Stan’s Ramblings

The Pentagon and I

By: Stan Jordan


The Pentagon became a focal point for protests against the Vietnam War during the late 1960s. A group of 2,500 women, organized by Women Strike for Peace, demonstrated outside of Secretary of Defense Robert S. McNamara’s office at the Pentagon on February 15, 1967. In May 1967, a group of 20 demonstrators held a sit-in outside the Joint Chiefs of Staff’s office, which lasted four days before they were arrested. In one of the better known incidents, on October 21, 1967, some 35,000 anti-war protesters organized by the National Mobilization Committee to End the War in Vietnam, gathered for a demonstration at the Defense Department (the “March on the Pentagon”), where they were confronted by some 2,500 armed soldiers. During the protest, a famous picture was taken, where George Harris placed carnations into the soldiers’ gun barrels. The march concluded with an attempt to “exorcise” the building.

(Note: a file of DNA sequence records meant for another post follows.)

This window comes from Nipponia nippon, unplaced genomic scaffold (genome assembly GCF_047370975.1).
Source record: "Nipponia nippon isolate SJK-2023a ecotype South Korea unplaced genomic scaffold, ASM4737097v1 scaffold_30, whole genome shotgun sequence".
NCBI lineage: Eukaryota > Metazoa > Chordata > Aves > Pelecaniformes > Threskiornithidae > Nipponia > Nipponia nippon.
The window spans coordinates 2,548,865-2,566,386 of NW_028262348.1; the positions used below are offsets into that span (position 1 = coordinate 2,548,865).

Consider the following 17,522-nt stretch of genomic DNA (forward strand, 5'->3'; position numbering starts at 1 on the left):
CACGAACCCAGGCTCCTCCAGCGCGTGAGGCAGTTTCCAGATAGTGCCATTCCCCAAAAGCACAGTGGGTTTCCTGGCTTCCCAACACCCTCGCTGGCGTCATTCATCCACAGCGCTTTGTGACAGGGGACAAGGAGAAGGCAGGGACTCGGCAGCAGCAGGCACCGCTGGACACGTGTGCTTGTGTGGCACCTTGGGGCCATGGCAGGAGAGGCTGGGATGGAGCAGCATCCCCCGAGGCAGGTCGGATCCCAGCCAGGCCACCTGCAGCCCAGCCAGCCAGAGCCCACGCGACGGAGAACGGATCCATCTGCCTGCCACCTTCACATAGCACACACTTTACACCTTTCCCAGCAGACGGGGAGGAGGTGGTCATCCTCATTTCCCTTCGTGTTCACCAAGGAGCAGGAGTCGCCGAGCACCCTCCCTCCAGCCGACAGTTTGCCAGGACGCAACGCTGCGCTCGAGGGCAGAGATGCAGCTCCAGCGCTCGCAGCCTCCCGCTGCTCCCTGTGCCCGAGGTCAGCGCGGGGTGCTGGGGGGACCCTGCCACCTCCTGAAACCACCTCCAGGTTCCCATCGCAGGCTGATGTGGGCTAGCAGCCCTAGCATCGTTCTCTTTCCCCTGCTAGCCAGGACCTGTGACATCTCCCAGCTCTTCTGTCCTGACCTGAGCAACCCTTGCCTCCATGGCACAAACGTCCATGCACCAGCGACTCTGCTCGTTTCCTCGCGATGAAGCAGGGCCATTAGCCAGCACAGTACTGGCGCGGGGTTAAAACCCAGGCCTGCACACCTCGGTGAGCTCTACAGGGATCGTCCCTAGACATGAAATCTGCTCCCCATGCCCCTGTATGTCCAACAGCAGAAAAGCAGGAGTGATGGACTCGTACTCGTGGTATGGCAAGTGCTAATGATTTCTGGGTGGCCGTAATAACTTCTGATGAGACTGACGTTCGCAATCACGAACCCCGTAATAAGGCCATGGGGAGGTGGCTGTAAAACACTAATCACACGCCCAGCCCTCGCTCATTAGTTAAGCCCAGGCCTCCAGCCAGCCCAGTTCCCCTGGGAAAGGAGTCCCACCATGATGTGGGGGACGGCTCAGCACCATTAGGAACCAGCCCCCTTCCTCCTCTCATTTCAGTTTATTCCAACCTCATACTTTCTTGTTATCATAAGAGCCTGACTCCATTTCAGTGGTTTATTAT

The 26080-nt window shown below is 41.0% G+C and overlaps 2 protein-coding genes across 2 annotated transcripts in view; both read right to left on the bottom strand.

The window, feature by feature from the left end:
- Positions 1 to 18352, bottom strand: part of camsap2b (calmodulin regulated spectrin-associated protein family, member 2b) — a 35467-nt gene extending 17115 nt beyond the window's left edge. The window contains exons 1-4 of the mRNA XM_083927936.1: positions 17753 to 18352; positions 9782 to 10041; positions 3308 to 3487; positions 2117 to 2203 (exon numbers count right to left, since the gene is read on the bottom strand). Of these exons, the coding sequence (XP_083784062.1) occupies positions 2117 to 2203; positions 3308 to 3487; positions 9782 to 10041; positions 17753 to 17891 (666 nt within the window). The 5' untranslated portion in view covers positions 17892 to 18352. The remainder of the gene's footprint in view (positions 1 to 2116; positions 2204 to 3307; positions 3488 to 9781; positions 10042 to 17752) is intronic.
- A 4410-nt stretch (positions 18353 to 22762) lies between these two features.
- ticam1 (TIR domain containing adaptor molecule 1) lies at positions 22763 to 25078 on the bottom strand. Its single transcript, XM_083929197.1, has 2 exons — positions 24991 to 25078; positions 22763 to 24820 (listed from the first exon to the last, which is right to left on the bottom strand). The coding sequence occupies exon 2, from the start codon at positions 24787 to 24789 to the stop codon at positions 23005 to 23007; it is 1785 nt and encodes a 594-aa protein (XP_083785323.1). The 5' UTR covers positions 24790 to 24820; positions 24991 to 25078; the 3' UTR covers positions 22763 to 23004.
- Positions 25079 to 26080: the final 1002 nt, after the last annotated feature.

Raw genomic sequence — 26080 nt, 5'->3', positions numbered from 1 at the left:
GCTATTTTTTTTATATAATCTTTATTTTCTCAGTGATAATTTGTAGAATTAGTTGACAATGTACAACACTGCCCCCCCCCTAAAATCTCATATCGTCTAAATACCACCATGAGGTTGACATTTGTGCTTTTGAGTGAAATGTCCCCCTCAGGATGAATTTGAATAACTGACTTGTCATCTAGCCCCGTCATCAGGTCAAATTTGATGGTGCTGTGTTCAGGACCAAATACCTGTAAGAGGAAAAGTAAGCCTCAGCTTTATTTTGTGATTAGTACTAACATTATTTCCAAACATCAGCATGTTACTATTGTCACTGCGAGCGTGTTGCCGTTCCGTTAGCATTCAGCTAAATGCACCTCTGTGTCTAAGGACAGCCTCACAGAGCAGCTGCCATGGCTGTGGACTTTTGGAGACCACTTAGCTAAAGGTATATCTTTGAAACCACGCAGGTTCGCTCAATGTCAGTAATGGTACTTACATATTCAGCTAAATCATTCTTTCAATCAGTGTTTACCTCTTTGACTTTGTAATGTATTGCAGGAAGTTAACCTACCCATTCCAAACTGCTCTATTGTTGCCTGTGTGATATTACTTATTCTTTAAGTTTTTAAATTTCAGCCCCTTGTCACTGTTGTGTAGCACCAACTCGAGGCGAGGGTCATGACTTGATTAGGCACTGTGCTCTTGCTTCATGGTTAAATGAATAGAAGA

On May 19, 1972, the American radicals known as the Weather Underground Organization successfully planted and detonated a bomb in a fourth-floor women’s restroom in the Pentagon. They announced it was in retaliation for the Nixon administration’s bombing attacks on Hanoi during the final stages of the Vietnam War.[38]

On March 17, 2007, 4,000 to 15,000 people (estimates vary significantly) protested against the Iraq War. The protesters marched from the Lincoln Memorial, down Washington Boulevard to the Pentagon’s north parking lot.


From 1998 to 2011, the Pentagon underwent a major renovation, known as the Pentagon Renovation Program. This program, completed in June 2011, involved the complete gutting and reconstruction of the entire building in phases to bring the building up to modern standards, removing asbestos, improving security, providing greater efficiency for Pentagon tenants, and sealing of all office windows.

As originally built, most Pentagon office space consisted of open bays which spanned an entire ring. These offices used cross-ventilation from operable windows instead of air conditioning for cooling. Gradually, bays were subdivided into private offices with many using window air conditioning units. With renovations now complete, the new space includes a return to open office bays, a new Universal Space Plan of standardized office furniture and partitions developed by Studios Architecture.

September 11 attacks